This is an exciting week for the lowest wage earners in the U.S. and teenagers. On Friday, the federal minimum wage rate will jump from $6.55 to $7.25, about a $1,456 increase on an annual basis. Who will it affect? Strikingly few adult full-time workers.
This week's increase is the final bump from Congress' "Fair Minimum Wage Act of 2007," slipped into a bill to provide funding for U.S. troops and Katrina victims in May 2007. There's some debate about how much increasing minimum wage really affects unemployment. I have no intention of picking that up here. If you're interested, Megan wrote a lot about it last year. Given the state of the economy, however, I find it hard to believe that businesses will be cheering this week's increase.
First, let's have a little perspective on Congress's action back in 2007. Prior to the legislation, the minimum wage was a paltry $5.15 per hour. The act pushed it to $5.85 in July 2007, $6.55 per hour in July of 2008 and finally $7.25 this Friday. For those who like percentages, that was a 10% increase in 2007, 16% in 2008 and 11% in 2009 -- or a 41% increase pre-legislation to July 2009. If I were making 41% than I was in May 2007, I would be a very, very happy man. Of course, if that means I was making minimum wage, I would probably not be as happy.
So just who does this affect? The Bureau of Labor Statistics puts out a minimum wage report every year. 2008's report was released last March. According to that, about 286,000 individuals were making minimum wage in 2008, or 0.4% of the workforce. A few more than that will be affected, as the increase would also be a raise for anyone making between current federal minimum wage of $6.55 and $7.24 per hour. Unfortunately neither BLS nor the Census Bureau keeps track of wage distributions, so I could not determine exactly how many people will benefit. But it won't be many.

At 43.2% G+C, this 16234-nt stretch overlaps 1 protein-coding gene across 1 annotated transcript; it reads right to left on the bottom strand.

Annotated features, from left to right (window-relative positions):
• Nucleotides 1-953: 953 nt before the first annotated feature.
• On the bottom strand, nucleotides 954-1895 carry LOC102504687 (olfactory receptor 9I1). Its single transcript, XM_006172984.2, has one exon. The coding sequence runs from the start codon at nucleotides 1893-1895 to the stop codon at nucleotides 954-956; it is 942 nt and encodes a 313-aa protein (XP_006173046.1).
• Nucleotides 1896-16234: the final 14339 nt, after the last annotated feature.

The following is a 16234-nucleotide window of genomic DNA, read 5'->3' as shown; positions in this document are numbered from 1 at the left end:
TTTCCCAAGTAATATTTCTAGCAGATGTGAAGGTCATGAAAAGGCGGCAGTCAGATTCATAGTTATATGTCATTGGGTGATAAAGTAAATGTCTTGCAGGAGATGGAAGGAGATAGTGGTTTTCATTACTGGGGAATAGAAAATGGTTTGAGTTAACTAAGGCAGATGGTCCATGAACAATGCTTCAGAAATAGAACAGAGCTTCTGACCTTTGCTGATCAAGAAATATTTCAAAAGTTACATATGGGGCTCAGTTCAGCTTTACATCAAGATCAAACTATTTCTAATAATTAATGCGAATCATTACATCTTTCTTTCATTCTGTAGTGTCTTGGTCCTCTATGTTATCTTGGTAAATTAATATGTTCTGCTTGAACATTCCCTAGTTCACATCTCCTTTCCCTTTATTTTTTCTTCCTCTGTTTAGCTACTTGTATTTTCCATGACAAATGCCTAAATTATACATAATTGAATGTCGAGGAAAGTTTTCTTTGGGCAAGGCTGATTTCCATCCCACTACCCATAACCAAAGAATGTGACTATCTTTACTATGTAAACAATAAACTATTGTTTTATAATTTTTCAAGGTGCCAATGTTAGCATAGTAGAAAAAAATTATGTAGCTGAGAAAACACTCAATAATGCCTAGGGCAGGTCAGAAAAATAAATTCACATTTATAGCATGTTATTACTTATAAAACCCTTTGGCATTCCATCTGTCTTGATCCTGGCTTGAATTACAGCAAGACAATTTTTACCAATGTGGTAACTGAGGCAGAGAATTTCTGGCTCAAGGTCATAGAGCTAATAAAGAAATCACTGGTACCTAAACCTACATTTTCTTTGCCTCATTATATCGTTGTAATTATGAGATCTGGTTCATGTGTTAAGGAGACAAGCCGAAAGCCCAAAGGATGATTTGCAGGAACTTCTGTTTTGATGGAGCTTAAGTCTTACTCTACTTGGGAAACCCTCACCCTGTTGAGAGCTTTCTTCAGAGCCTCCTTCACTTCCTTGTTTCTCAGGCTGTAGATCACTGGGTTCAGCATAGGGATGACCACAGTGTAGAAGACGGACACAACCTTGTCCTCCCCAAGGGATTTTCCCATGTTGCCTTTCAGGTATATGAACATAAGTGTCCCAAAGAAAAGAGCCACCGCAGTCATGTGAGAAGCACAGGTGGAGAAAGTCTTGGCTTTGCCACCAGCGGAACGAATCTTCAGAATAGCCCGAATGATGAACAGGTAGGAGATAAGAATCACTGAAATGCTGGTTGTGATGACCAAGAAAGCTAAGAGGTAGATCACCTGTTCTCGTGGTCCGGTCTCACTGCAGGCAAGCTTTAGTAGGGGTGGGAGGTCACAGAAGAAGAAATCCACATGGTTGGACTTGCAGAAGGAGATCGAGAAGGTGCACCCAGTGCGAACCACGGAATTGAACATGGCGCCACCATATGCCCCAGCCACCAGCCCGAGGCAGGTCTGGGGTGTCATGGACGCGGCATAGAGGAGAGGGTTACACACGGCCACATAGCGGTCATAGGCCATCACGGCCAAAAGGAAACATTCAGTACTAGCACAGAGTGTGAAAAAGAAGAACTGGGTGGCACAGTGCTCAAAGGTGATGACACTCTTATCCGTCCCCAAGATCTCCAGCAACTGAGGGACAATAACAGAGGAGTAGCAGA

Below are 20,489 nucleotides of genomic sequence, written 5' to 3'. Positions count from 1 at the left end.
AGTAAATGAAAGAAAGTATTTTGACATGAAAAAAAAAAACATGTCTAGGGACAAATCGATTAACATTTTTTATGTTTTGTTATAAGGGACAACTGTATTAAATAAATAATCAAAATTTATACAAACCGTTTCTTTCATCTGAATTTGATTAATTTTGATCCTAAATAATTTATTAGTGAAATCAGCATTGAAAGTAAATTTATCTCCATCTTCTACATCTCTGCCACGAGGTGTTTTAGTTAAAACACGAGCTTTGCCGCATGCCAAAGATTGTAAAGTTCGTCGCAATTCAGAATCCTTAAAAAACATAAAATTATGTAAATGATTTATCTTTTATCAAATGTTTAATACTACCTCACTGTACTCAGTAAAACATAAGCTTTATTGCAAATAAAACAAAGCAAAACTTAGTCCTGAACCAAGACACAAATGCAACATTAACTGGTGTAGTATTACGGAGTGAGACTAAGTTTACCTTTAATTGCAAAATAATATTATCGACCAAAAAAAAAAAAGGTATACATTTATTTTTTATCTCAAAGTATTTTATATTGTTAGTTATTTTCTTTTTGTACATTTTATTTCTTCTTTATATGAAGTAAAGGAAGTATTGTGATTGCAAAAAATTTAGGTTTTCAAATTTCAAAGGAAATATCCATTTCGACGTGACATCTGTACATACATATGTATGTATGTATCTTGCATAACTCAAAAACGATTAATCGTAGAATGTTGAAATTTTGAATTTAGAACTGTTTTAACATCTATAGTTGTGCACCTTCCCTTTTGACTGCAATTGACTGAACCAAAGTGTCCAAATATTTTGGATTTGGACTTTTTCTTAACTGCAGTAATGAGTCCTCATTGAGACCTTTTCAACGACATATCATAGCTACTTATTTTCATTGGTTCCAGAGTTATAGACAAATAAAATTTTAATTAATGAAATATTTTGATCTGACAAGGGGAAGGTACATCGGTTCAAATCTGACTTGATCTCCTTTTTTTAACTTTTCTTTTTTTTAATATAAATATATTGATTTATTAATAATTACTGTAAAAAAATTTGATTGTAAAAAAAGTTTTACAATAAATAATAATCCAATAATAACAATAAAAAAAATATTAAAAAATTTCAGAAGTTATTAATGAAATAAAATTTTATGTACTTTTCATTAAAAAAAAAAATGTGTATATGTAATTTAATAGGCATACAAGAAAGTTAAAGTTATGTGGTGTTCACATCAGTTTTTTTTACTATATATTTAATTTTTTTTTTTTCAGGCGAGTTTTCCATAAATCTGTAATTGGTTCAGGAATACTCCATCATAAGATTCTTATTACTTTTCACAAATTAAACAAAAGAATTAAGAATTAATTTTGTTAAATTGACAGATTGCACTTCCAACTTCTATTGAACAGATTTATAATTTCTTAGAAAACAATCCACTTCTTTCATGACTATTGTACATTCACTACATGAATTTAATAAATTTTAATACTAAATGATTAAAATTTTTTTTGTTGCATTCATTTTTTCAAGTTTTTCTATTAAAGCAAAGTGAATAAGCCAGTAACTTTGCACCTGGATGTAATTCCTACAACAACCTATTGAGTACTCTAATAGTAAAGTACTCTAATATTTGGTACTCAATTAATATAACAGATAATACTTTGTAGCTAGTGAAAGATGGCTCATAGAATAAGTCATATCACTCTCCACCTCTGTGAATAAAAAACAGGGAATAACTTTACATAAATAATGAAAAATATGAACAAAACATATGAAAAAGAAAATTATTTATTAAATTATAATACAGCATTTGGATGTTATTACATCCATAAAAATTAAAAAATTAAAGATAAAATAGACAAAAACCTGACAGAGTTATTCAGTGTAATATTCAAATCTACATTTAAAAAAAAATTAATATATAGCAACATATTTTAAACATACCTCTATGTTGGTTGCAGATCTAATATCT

That BLS report also contains a few more interesting facts about the federal minimum wage earners:
- Approximately half were teenagers.
- Twice as many women as men make minimum wage.
- There was almost no racial discrimination, as all races were recipients of the minimum wage at virtually equal proportions.
The federal minimum wage will also only affect states that don't already have higher state minimum wages. I found this nifty map to explain each state's current rate (pre-Friday) relative to the federal minimum wage rate, over at the Department of Labor's website.
What this chart doesn't show is that a few states fall between the new level and the old level. That means all states affected by Friday's change include: Alabama, Alaska, Arkansas, Delaware, Florida, Georgia, Idaho, Indiana, Kansas, Louisiana, Maryland, Minnesota, Mississippi, Missouri, Montana, Nebraska, New Jersey, New York, North Carolina, North Dakota, Oklahoma, Pennsylvania, South Carolina, South Dakota, Tennessee, Texas, Utah, Virginia, Wisconsin and Wyoming. That's 30 states -- a little more than half. The other 20 states won't notice the change at all.
Because so few workers make less than the new federal minimum wage already, I don't believe it will cause much of a bump in unemployment -- even if you do believe that an increase in minimum wage generally results in lay-offs. With that said, I also doubt the increase will encourage businesses to hire new workers at the minimum wage.